STEP Reflection

My STEP experience was an education abroad program with a small artistic endeavor element through the OIA office at OSU. It is the Japanese Language and Culture study abroad in Kobe of May 2017, which is a 4-week language and culture program that provides: academic excursions, a service learning and an in-depth final research project where we are able to critically assess Japan’s culture and language. The small artistic endeavor involved photographs that created a narrative for my research in Japan.
When I first started the application process and until the point I finally arrived in Japan, I believed a trip of this caliber was really outside of the scope of independent experiences that I could handle. It was my first international flight and I had planned all of the details and made the reservations without the help of my parents. I was petrified with anxiety when my flight finally left Cleveland but gradually calmed down as I navigated JFK airport until I arrived in China. I had issues with my hotel reservation and then issues with my luggage. When I finally got to my hotel room, I broke down in tears from the stress and was swept up by a strong wave of homesickness even though it hadn’t even been a day since I left. What this entire experience taught me though was how to roll with the punches and be flexible. It also taught be to calm down and be patient during these hard situations also demonstrated to myself that I do have the ability to navigate in foreign countries even when I do not know he language.
During my time in Japan, I had a variety of interactions with Japanese people ranging from very fun and enjoyable to scary and frustrating. While I was staying in Kobe, I lived in a dorm but met very often with my host partner. At first it was very difficult to communicate. I wasn’t used to listening to people speak Japanese nor was I very confident in my Japanese language abilities. I was also very scared to speak in public and as a naturally introverted person, the desire to talk to only people I knew was intensified but despite that, I was able to create a great relationship with my partner. Anytime that we spoke together and my words would become jumbled due to nervousness, she would never laugh or make fun of me. Instead, she would slow me down and taught me to be calm and think about what I waned to say so that I could get my idea across. With her, I had many great days where I felt like I was finally getting the hang of Japanese.
One of the scarier and more frustrating incidents that happened while I was in Japan was when I went with a friend to Kyoto alone. We were in the midst of transferring trains when I realized that I had left my purse in the previous train. I was worried since my passport was inside of it. My friend and I quickly stepped off of the train and as we looked around frantically, an old Japanese man offered his assistance. He spoke no English, so our entire conversation was conducted in Japanese as he proceeded to tell us where to go and who to ask for help. I then made my way to the train station’s police officer and explained the situation. He continually asked what train I boarded but I was unable to clearly communicate what train it was so I became extremely frustrated. It was during that trying experience that I learned to be patient and flexible. I had to wait until my purse was found and learn to adapt to the Japanese police’s search process. It was something that would have been very difficult in America let alone in a different country where I was unable to understand everything that was going on.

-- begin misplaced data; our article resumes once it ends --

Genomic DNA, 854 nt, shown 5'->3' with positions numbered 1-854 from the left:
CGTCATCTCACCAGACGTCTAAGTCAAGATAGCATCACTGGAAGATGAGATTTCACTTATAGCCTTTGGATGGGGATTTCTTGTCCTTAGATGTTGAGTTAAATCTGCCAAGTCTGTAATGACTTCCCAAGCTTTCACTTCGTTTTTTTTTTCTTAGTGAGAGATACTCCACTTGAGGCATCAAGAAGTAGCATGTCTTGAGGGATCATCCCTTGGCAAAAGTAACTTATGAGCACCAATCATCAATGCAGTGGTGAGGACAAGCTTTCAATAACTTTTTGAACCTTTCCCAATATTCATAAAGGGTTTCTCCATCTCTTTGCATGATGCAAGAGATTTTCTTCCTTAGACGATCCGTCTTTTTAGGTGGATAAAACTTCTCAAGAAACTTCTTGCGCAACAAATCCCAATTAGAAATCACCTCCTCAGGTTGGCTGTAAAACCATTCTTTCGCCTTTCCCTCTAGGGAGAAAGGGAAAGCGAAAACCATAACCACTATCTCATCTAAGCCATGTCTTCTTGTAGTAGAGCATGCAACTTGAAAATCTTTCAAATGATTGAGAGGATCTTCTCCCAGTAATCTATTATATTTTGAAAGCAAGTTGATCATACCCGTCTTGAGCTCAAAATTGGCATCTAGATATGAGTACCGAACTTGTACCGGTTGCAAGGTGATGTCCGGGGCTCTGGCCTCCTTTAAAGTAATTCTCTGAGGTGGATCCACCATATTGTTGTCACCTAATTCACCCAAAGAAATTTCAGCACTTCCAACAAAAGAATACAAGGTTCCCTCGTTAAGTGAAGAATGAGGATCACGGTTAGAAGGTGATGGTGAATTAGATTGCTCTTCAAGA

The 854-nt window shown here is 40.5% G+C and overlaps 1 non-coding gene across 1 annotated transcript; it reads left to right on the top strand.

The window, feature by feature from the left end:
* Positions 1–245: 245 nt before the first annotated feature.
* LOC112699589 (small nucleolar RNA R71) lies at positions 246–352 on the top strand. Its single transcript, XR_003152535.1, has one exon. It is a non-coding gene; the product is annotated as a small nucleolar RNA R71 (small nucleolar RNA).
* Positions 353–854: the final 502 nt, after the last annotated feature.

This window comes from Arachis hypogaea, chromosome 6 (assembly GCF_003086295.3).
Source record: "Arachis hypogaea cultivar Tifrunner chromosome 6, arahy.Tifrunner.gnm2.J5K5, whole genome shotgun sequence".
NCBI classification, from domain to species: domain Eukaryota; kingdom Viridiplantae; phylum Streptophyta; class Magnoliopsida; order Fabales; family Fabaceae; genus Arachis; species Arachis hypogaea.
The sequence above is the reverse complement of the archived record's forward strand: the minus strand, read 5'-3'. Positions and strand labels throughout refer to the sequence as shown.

Another experience that was really changing for me was volunteering to practice English with Japanese speakers at the university in Kobe. It’s easy to forget that they way you feel towards those learning your own language are often the same feelings people think towards you when they hear that you are learning a language like Japanese. Our teachers held a pizza party to help break the ice between the Japanese students and the English students. There, I was able to meet many first year students that were nervous about speaking in English but were still able to connect by earnestly attempting to communicate with each other. I began to follow the new friends on social media and continue communicating with them despite the long distance. This kind of experience allowed me to look beyond the fact that those students were Japanese and overcome the speaking anxiety barrier that prevented me from speaking with other natives before. It changed how I viewed people’s relationships as more than just to races interacting but simply two people bringing their different backgrounds to the table.
This opportunity to go abroad has been extremely valuable to because I have learned so many new skills that I can apply to my daily life as well as my language-learning career. It is really easy to forget that when you are learning a new language, the end goal is to be able to communicate effectively with others who speak the native language. It also reminded me how much the actual culture is tied to the language and that they are not separate things. I also learned how to continually ask questions when there’s something I don’t understand as well as the fact that issues like language barriers are real but they can only be as big or as small as you imagine them but I think that the most important thing I’ve learned is that my dreams can come true as long as I am willing to work towards them and put in the effort.